CNN Host Says ‘No One’s Blaming the President’ for Pipe Bombs Before Panelist Blames Trump

BY:

CNN host John King said Thursday that no one is blaming President Donald Trump for unexploded pipe bombs sent to prominent Democrats and media figures, after a day and a half of speculation about Trump's culpability.

Authorities this week have discovered pipe bombs and suspicious packages sent to Barack Obama, Bill and Hillary Clinton, Joe Biden, former Attorney General Eric Holder, Rep. Maxine Waters (D., Calif.), former CIA Director John Brennan, billionaire liberal activist George Soros, and actor Robert De Niro. The package addressed to Brennan, an MSNBC contributor, was delivered to CNN's office at the Time Warner Center in New York City, forcing the network to evacuate the building.

On Wednesday, Trump and Vice President Mike Pence made statements condemning any form of political violence, with Trump promising "an aggressive investigation" to discover who sent the packages. The next day, Trump tweeted criticism of the media for ginning up "anger" with inaccurate and misleading reporting.

In response, King defended the media on air, saying no one is blaming Trump for the pipe bombs.

"No one's blaming the president," King said. "Is anyone blaming the president? But the president now wants to make it about him."

King made the comment as the chyron below him on screen appeared to imply that Trump incited whoever sent the packages.

"CNN: Trump has no plans to claim any personal responsibility for inciting serial bomber," the graphic read.

In addition, CNN President Jeff Zucker attacked Trump for his rhetoric hours after the network received one of the packages.

King said that Trump lost his chance to lead on the matter and unify the country when he tweeted that "the purposely false and inaccurate reporting of the Mainstream Media" has caused people to be angry. Trump called on the media to "clean up its act."

One of King's guests, Politico reporter Rachael Bade, then speculated that Trump is responsible for inciting the bomb maker to mail the explosives. Bade's comments are in keeping with much of the media coverage of the packages, for which Trump has been partially blamed because of his rhetoric.

"Of course he played no role in this," Bade said, referring to the creation of the bombs. "But you have to look at the greater context to this atmosphere he has created in Washington in attacking the media, and you have to wonder if that contributed to what happened yesterday."

Other panelists said Trump is making the matter worse with his criticism of the media.

"That idea of what atmosphere we have in our country right now, he's not doing anything to tone it down," said Washington Post reporter Matt Viser. "He is reacting to his base instinct, which is to blame others."

The Federalist's Mary Katharine Ham pushed back on the idea that rhetoric leads to violence.

"I think in coverage of this, there is a pretty clear implication by much of it that rhetoric inevitably leads to violence. And I actually think that is not a great thing to be saying," Ham said.

"If you make the clear implication that speech you object to—and by the way, it's very tempting to say that it's only the speech you object to that causes violence—causes violence, then we are in a bad situation with the freedoms the First Amendment affords us and that we enjoy here every single day," she said. "I think that is a political temptation, that too many people go down the road."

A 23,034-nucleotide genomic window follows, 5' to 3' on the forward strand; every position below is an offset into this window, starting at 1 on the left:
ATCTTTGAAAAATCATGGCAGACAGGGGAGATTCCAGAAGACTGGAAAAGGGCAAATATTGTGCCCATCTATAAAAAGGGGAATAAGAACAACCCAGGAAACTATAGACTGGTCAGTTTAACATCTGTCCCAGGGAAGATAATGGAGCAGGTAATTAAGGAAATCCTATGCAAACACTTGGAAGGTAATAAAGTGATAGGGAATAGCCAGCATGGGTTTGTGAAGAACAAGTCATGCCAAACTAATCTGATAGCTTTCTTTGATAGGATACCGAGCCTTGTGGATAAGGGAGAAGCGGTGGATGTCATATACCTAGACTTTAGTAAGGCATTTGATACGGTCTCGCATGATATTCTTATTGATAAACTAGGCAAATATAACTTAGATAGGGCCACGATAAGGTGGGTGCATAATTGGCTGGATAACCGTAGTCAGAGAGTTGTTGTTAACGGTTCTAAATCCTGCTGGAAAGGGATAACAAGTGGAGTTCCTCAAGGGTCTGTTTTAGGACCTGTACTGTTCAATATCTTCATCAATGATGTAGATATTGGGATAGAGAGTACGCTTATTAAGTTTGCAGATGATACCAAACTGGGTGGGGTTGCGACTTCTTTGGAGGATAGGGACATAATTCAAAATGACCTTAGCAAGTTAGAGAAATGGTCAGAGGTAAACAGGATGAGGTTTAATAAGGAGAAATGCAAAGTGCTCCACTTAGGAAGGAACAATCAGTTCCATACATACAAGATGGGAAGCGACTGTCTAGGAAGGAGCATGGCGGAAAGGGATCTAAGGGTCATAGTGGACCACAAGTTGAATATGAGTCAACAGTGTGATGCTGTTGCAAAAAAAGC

Ham added that investigators still do not know who sent the packages or what their motive is. After the commercial break, King had a discussion on how incendiary rhetoric on the political left could also be harming the country, in addition to such rhetoric on the political right.

The New York Times is one of many outlets that has published articles asserting that Trump bears some blame for the bombs.

"There is no way to consider the explosive devices sent to prominent Democrats and the CNN offices and not recall that Donald Trump himself has created a toxic environment by openly targeting many of these very people and entities in his overheated, overwrought rhetoric," Times columnist Charles Blow wrote.

"We don't yet know who sent the pipe bombs to various high-profile Democrats and a news media outlet in recent days, much less the motives," Eyal Press wrote in the Times. "What we do know is that all of the recipients have frequently been demonized by prominent voices on the right, most notably President Trump."

After the bombs were discovered, the Times also published an article fantasizing about Trump being assassinated.

King's comments about no one blaming Trump for the suspicious packages came on the same day that an open letter accusing Trump of inciting violence against the press, to which at least 200 journalists signed their names, was published.

Paul Crookston

Paul Crookston   Email Paul | Full Bio | RSS
Paul Crookston is the deputy war room director at the Washington Free Beacon. He was previously a Collegiate Network fellow at National Review. A 2016 graduate of Gordon College in Wenham, Mass., he served as the managing editor of the Tartan campus newspaper. He is originally from Tampa, Fla., but he still roots for Dad’s Ohio teams. His Twitter handle is @P_Crookston. He can be reached at crookston@freebeacon.com.

×
THE MORNING BEACON DAILY NEWSLETTER
MAKES IT EASIER TO STAY INFORMED
Get the news that matters most to you, delivered straight to your inbox daily.

Register today!
  • Grow your email list exponentially
  • Dramatically increase your conversion rates
  • Engage more with your audience
  • Boost your current and future profits